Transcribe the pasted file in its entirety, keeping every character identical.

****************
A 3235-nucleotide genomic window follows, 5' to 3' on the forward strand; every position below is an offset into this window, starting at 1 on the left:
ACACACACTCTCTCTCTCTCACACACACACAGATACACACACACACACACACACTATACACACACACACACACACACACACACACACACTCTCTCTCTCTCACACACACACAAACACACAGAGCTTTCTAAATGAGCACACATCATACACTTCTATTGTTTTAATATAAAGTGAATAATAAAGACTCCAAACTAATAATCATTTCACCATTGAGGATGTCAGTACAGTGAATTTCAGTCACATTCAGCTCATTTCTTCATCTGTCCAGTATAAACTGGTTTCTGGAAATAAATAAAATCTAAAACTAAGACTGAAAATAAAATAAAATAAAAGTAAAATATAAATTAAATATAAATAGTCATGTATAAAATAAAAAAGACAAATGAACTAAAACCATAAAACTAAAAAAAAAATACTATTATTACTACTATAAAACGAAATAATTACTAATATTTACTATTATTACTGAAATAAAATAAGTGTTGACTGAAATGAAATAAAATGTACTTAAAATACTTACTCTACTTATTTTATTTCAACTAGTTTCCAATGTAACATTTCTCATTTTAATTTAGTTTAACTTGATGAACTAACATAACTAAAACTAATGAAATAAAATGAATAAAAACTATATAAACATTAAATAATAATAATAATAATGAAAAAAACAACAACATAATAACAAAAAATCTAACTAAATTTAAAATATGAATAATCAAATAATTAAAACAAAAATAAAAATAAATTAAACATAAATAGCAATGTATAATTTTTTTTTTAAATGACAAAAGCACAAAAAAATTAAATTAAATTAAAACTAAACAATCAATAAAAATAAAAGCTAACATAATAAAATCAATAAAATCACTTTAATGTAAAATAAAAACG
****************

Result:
A 3235-nucleotide genomic window follows, 5' to 3' on the forward strand; every position below is an offset into this window, starting at 1 on the left:
ACACACACTCTCTCTCTCTCACACACACACAGATACACACACACACACACACACTATACACACACACACACACACACACACACACACACTCTCTCTCTCTCACACACACACAAACACACAGAGCTTTCTAAATGAGCACACATCATACACTTCTATTGTTTTAATATAAAGTGAATAATAAAGACTCCAAACTAATAATCATTTCACCATTGAGGATGTCAGTACAGTGAATTTCAGTCACATTCAGCTCATTTCTTCATCTGTCCAGTATAAACTGGTTTCTGGAAATAAATAAAATCTAAAACTAAGACTGAAAATAAAATAAAATAAAAGTAAAATATAAATTAAATATAAATAGTCATGTATAAAATAAAAAAGACAAATGAACTAAAACCATAAAACTAAAAAAAAAATACTATTATTACTACTATAAAACGAAATAATTACTAATATTTACTATTATTACTGAAATAAAATAAGTGTTGACTGAAATGAAATAAAATGTACTTAAAATACTTACTCTACTTATTTTATTTCAACTAGTTTCCAATGTAACATTTCTCATTTTAATTTAGTTTAACTTGATGAACTAACATAACTAAAACTAATGAAATAAAATGAATAAAAACTATATAAACATTAAATAATAATAATAATAATGAAAAAAACAACAACATAATAACAAAAAATCTAACTAAATTTAAAATATGAATAATCAAATAATTAAAACAAAAATAAAAATAAATTAAACATAAATAGCAATGTATAATTTTTTTTTTAAATGACAAAAGCACAAAAAAATTAAATTAAATTAAAACTAAACAATCAATAAAAATAAAAGCTAACATAATAAAATCAATAAAATCACTTTAATGTAAAATAAAAACG